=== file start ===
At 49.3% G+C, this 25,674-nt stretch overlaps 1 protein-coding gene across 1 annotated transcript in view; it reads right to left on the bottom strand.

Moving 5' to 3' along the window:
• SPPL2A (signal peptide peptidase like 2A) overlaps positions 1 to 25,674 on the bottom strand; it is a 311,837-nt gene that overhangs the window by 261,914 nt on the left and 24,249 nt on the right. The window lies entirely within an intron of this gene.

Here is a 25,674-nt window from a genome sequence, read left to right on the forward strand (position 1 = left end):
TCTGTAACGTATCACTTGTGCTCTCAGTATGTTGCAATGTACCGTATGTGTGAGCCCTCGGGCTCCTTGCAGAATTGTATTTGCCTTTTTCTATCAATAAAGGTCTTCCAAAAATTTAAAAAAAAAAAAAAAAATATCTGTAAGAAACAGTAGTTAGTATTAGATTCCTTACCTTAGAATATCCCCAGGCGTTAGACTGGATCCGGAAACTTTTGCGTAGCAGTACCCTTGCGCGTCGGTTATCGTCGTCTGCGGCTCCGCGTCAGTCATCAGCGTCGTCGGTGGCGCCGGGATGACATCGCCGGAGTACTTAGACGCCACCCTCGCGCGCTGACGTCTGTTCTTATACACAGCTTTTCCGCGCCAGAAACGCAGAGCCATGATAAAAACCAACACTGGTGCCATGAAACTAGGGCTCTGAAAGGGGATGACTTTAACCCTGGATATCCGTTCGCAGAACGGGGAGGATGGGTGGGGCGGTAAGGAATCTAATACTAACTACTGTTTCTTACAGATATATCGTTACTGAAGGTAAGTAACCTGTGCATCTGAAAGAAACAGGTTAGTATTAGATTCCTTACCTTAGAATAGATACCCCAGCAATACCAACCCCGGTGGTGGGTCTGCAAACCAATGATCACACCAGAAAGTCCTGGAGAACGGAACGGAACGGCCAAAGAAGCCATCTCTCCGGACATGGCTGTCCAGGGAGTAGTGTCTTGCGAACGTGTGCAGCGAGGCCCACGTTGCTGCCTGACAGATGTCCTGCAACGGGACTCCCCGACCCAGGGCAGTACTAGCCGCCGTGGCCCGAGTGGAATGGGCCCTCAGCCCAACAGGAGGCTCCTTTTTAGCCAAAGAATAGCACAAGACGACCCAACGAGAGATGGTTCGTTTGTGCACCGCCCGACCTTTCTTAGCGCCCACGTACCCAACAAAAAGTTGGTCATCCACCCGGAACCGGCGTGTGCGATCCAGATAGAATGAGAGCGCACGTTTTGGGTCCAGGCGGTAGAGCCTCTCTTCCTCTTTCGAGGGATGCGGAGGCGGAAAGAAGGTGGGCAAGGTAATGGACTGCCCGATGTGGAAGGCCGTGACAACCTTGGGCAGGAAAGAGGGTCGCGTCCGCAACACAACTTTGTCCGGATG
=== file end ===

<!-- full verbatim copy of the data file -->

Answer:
At 49.3% G+C, this 25,674-nt stretch overlaps 1 protein-coding gene across 1 annotated transcript in view; it reads right to left on the bottom strand.

Moving 5' to 3' along the window:
• SPPL2A (signal peptide peptidase like 2A) overlaps positions 1 to 25,674 on the bottom strand; it is a 311,837-nt gene that overhangs the window by 261,914 nt on the left and 24,249 nt on the right. The window lies entirely within an intron of this gene.

Here is a 25,674-nt window from a genome sequence, read left to right on the forward strand (position 1 = left end):
TCTGTAACGTATCACTTGTGCTCTCAGTATGTTGCAATGTACCGTATGTGTGAGCCCTCGGGCTCCTTGCAGAATTGTATTTGCCTTTTTCTATCAATAAAGGTCTTCCAAAAATTTAAAAAAAAAAAAAAAAATATCTGTAAGAAACAGTAGTTAGTATTAGATTCCTTACCTTAGAATATCCCCAGGCGTTAGACTGGATCCGGAAACTTTTGCGTAGCAGTACCCTTGCGCGTCGGTTATCGTCGTCTGCGGCTCCGCGTCAGTCATCAGCGTCGTCGGTGGCGCCGGGATGACATCGCCGGAGTACTTAGACGCCACCCTCGCGCGCTGACGTCTGTTCTTATACACAGCTTTTCCGCGCCAGAAACGCAGAGCCATGATAAAAACCAACACTGGTGCCATGAAACTAGGGCTCTGAAAGGGGATGACTTTAACCCTGGATATCCGTTCGCAGAACGGGGAGGATGGGTGGGGCGGTAAGGAATCTAATACTAACTACTGTTTCTTACAGATATATCGTTACTGAAGGTAAGTAACCTGTGCATCTGAAAGAAACAGGTTAGTATTAGATTCCTTACCTTAGAATAGATACCCCAGCAATACCAACCCCGGTGGTGGGTCTGCAAACCAATGATCACACCAGAAAGTCCTGGAGAACGGAACGGAACGGCCAAAGAAGCCATCTCTCCGGACATGGCTGTCCAGGGAGTAGTGTCTTGCGAACGTGTGCAGCGAGGCCCACGTTGCTGCCTGACAGATGTCCTGCAACGGGACTCCCCGACCCAGGGCAGTACTAGCCGCCGTGGCCCGAGTGGAATGGGCCCTCAGCCCAACAGGAGGCTCCTTTTTAGCCAAAGAATAGCACAAGACGACCCAACGAGAGATGGTTCGTTTGTGCACCGCCCGACCTTTCTTAGCGCCCACGTACCCAACAAAAAGTTGGTCATCCACCCGGAACCGGCGTGTGCGATCCAGATAGAATGAGAGCGCACGTTTTGGGTCCAGGCGGTAGAGCCTCTCTTCCTCTTTCGAGGGATGCGGAGGCGGAAAGAAGGTGGGCAAGGTAATGGACTGCCCGATGTGGAAGGCCGTGACAACCTTGGGCAGGAAAGAGGGTCGCGTCCGCAACACAACTTTGTCCGGATG